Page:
The 2720-9 Glide retrofit was a home-made PCB and panel. The PCB holes were oversize and didn't line up very well with the IC. I cleaned the soldering up and added wiring on the traces that were over-etched.
The panel was just a piece of aluminum cut crooked and unmarked. I designed a FrontPanelExpress panel similar to the original but with narrow outlines since they are engraved.
This is what the original glide panel looked like.
The rebuilt glide assembly ready for installation in the keyboard case. Later I would find that the 748 op-amp was a bit funny.
I resoldered the PCB and pressed the components flat to the board and washed it. This VCO had the balance trimmer modification with fixed resistors so I replaced them with a trimmer. The pulse width potentiometer had fixed resistors in series with each end but they worked well so I left them. I could not trim the triangle waveform at all and needed to increase R14.
The pulse and ramp waveforms are nearly 1V pk-pk but the triangle was only about 0.320V pk-pk. The assembly manual says to verify all three waveforms are about 0.5V pk-pk but I left them at the higher amplitude (there is no adjustment anyways) and added an op-amp to scale the triangle to the same level. The DC blocking capacitors were all leaky so I replaced them with film capacitors.
I found that scaling the VCO by 1V would increase the frequency about 2.1X, or +5% which is at the top end of the specification. I thought about tweaking the circuit to get closer to 2X but decided against it. All of the resistors are 5% and I would end up replacing quite a bit of the circuit. I decided to leave it stock since the keyboard tuning will compensate.
My initial tuning of the keyboard circuit was aggrivating as I could not get the lower end of the keyboard in tune. I discovered that my glide module was adding gain. 5.0V CV from the keyboard increased to 5.3V through the glide module. Replacing the 748 op-amp fixed it and I was able to tune both ends of the keyboard. I adjusted the other two C keys and the rest of the keyboard was reasonably in tune so I left it for a final calibration when everything is complete.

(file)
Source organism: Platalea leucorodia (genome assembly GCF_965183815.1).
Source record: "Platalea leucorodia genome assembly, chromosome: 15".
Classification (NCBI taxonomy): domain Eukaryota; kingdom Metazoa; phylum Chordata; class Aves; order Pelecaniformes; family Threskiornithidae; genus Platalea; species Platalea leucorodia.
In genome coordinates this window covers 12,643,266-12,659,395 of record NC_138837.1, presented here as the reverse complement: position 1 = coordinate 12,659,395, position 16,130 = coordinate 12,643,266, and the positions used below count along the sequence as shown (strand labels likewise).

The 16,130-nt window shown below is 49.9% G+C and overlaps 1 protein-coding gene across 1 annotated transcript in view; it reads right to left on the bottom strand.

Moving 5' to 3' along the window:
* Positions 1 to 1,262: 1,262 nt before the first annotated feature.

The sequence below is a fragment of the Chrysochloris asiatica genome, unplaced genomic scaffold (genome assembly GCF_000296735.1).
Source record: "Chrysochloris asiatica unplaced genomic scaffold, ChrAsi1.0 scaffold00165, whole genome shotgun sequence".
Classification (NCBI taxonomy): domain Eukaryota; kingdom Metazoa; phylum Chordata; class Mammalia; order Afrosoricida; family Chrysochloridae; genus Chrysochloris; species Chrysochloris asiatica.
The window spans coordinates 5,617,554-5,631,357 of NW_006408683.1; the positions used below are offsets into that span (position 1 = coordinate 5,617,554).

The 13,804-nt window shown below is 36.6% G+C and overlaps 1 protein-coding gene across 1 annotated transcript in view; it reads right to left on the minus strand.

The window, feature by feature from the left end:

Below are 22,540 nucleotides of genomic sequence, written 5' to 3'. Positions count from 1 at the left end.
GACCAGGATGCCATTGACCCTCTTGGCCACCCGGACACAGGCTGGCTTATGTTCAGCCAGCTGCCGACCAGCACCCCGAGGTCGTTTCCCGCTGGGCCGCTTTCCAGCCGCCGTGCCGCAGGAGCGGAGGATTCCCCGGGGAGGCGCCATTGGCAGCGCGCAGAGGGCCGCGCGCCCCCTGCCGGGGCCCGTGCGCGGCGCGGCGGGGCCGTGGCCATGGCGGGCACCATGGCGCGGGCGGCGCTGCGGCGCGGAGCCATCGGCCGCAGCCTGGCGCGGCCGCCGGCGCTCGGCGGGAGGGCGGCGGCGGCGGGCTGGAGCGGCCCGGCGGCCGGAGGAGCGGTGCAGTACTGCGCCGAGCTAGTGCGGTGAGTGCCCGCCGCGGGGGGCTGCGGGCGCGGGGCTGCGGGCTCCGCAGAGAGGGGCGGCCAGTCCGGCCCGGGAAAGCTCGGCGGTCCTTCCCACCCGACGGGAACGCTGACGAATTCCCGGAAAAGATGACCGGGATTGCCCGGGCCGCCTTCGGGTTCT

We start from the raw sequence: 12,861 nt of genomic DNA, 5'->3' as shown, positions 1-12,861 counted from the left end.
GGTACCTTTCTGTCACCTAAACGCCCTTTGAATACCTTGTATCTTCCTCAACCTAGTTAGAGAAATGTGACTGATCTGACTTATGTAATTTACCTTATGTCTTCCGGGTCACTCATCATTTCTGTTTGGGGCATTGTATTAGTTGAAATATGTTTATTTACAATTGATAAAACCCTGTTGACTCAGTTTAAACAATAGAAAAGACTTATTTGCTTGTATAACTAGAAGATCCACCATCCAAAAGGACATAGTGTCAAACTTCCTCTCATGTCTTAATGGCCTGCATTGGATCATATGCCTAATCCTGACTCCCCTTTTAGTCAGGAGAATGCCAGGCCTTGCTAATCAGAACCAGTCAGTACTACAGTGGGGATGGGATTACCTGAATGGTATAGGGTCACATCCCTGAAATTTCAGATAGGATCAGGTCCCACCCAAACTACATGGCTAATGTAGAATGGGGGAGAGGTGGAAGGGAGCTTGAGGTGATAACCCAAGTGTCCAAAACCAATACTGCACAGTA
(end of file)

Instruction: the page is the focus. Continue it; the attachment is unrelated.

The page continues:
This image shows the ramp, triangle, and pulse outputs from the 2720-2A VCO and the sine output from the 2720-14 Sine/PWM.
2720-4 Function Generator
The Function Generator is simply an AR module. It was reasonably well built and did operate. I simply cleaned all the switches and controls and cleaned the PCB.
2720-12 Inverter Buffer
The Inverter Buffer was reasonably well built and did operate. I simply cleaned the switch and the PCB and touched up some of the soldering. It had some offset so I replaced the 748 op-amp.
2720-14 Sine / PWM
This module was poorly built. I had to replace all the wires and resolder the entire PCB. I find it interesting that they included another PWM since the 2720-2A VCO has PWM. This must have been a companion to an earlier VCO although this module allows VC control of the pulse width.
2720-3L Low Pass Filter
The Low Pass filter was reasonably well built and did operate. I cleaned the panel and the PCB, rewired the jacks, and cleaned up some of soldering.
2720-3B Band Pass Filter
The Band Pass filter was reasonably well built and did operate. I cleaned the panel and the PCB, rewired the jacks, and cleaned up some of soldering.
2720-5 Oscillator Controller
The Oscillator Controller is a sine wave LFO and noise source. I had to rewire all of the front panel connectors and clean the panel and PCB.
2720-1 Voltage Controlled Amplifier
I had to rewire all of the front panel connectors and clean the panel and PCB. I did note that the input to the VCA must be AC coupled and relies upon the output capacitors in the output of the other modules.
2720-11 Envelope Follower
The Envelope Follower was reasonably well built and did operate. I had to rewire all of the front panel connectors and clean the panel and PCB.
All complete! Most of the repairs were electro-mechanical in nature and improving the build quality from the original builder.
I decided to upgrade all the pin jacks to banana. It makes the patching so much nicer and cables are easier to find. I also decided to upgrade the keyboard and rear panel potentiometers to locking style so to better resist bumps.
I also added a DC distribution board using 4 pin MTA connectors so modules could be easily unplugged.
I also upgraded the power supply with a combination external 5V supply and internal DC-DC converters followed by linear regulators. I used DROK DC-DC converters which provide 300 mA of current. A single DROK is used for +18V and a dual DROK is used for +/-9V. I adjust the DROK outputs for the PAiA to 2.5V higher and follow them with linear adjustable regulators to filter out switching noise. A DC in jack mounts on a bracket to mate with the cutout for the power cord.
I made a new panel with an illuminated pushbutton power switch. You can see the locking pitch potentiometer in this photo.